Glenn Close is a legend. Her career is now in its fifth decade and, along the way, she’s racked up an impressive list of accolades: 3 Emmys, 3 Tonys, and 3 Golden Globe Awards. She’s also been nominated for an Oscar eight times, but has yet to win the entertainment industry’s most prestigious award. Vanity Fair has described Close as “one of the great actresses of our time” and, in 2019, Time magazine included her as one of its 100 most influential people. With a resume like this, it’s safe to say that Glenn Close is an A-lister and living legend, despite having never won an Oscar.
That could all change this year. Close has been nominated for an Oscar for her role in Hillbilly Elegy, a film that garnered mixed reviews and has been described as “poverty porn” by some critics. Ironically, Close was also nominated for a Golden Raspberry Award (aka “Razzie”) for the same role. The Razzies are like the anti-Oscars, highlighting the worst performances and achievements in Hollywood. To be fair, Razzies are not meant to humiliate bad actors; instead, they’re meant to call out talented people who should have known better than to accept bad, problematic jobs.
This asks an interesting question: How can the same performance be considered both the best and worst of the year? The answer is surprisingly simple. Entertainment awards exist to make more money and are not always based on merit. Movies that win or are nominated for awards make more money, and so do the people attached to these projects. Once nominated, an actor brings prestige to future projects and can often command a higher salary due to their Oscar-nominated status. In the case of Close, who shares the record for “most Oscar nominations without a win” with actor Peter O’Toole, it seems clear that her divisive performance received a nomination because the Academy feels she deserves (and is owed) an Oscar for her large body of outstanding work.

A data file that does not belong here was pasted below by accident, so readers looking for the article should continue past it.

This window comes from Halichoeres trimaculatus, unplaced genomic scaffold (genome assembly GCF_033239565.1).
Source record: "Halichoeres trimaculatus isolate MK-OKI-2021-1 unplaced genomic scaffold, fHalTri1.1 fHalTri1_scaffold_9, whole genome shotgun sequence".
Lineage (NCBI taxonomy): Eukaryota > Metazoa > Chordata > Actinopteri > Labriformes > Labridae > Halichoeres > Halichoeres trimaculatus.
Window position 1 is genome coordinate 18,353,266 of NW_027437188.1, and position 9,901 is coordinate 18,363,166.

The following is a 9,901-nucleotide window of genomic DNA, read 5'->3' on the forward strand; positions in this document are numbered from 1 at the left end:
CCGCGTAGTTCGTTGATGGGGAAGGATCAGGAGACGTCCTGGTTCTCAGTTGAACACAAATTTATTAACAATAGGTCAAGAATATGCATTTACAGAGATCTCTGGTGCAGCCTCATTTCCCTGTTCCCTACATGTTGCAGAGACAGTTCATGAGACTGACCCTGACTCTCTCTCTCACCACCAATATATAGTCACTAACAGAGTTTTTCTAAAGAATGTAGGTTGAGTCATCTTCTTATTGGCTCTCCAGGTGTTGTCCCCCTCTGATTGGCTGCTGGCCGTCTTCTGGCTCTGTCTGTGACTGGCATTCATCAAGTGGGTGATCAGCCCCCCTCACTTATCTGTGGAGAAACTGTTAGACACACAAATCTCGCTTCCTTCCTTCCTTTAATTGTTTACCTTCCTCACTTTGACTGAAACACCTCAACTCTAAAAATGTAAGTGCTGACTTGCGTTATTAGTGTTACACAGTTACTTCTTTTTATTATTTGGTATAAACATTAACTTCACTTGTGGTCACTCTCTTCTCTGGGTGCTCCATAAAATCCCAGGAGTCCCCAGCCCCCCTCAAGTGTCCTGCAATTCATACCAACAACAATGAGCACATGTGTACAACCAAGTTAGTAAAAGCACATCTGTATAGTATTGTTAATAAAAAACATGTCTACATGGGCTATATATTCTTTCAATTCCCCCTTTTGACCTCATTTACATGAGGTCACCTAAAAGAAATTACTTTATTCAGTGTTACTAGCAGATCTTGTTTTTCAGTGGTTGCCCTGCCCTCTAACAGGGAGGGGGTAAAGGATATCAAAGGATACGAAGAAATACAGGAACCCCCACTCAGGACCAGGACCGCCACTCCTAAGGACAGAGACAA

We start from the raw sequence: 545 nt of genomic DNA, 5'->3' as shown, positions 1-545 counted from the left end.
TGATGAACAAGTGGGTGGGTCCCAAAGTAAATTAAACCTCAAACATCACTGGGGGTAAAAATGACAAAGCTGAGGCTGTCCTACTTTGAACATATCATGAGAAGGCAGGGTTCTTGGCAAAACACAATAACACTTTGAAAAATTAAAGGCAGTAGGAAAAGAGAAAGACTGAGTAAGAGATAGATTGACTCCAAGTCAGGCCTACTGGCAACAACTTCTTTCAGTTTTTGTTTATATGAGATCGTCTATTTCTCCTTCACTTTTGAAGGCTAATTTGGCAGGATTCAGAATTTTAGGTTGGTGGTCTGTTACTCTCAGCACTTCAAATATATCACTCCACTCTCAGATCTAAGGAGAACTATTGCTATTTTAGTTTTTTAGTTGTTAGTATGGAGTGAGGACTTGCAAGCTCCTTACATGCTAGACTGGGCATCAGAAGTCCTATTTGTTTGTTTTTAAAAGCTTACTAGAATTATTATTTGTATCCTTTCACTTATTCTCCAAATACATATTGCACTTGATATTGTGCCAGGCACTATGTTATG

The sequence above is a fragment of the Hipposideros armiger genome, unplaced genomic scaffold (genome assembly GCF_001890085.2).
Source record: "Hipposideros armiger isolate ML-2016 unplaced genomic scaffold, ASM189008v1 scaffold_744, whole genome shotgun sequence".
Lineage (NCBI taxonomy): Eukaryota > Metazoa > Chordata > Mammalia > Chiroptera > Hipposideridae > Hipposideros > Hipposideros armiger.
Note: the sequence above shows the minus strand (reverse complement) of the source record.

I do not have a horse in this race and I do not have an opinion, but I also bristle at the thought of super privileged people feeling that other super privileged people are entitled to more privilege. On the one hand, anyone who has delivered eight award-worthy performances is deserving of recognition and respect; but, within a broken awards system, is giving an established and respected performer a top award the best use of a rare, prestigious, and career-making honor?
Remember Leonardo DiCaprio? A few years ago there was a lot of talk that he had been “snubbed” by the Academy and that he “deserved” and was “owed” an Oscar. Meanwhile, DiCaprio was already an in-demand and highly paid actor with his own private island and a penchant for dating supermodels. Winning an Oscar was just icing on the cake and did nothing to improve his already dazzling prospects.
That’s not to say that DiCaprio and Close are not amazing and talented performers—of course they are. For me, I generally want resources to go where they will do the most good. I doubt having an Oscar has significantly improved Leo’s life, and I doubt much will change for Glenn Close if she wins this year. Think about the Academy’s documented history of exclusion and consider what a nomination (and win) would mean for lesser known, less established actors and creators. One nomination, one win can create new, more diverse role models and “brands” that Hollywood can build upon to make entertainment more inclusive. To me, that is preferable to validating the egos of veteran performers who can afford to turn down work.
In many ways, this is a matter of integrity in a notoriously unethical industry. If Close wins, she will be forever linked to an average performance in a thoroughly average film. The award would not be an honor, but an obligation, paid at another actor’s expense. Would it be better to remain in the ranks of loved and respected actors who have never won an Oscar, or ascend with a false and hollow victory? It’s a Hollywood tale in the making, and the ending remains unknown.
- Brian George Hose has been an advocate for LGBTQ persons and issues all his adult life. He holds a Bachelor of Social Work from Shepherd University and looks forward to pursuing a Master's of Social Work with a focus in mental health. A former musician, Brian served as minister of music for New Light MCC for several years and incorporates music into social work practice. He lives in rural Western Maryland where he has amassed a sinful number of books, yarn, and books about yarn. He has been writing for Baltimore Out Loud since February 2016.
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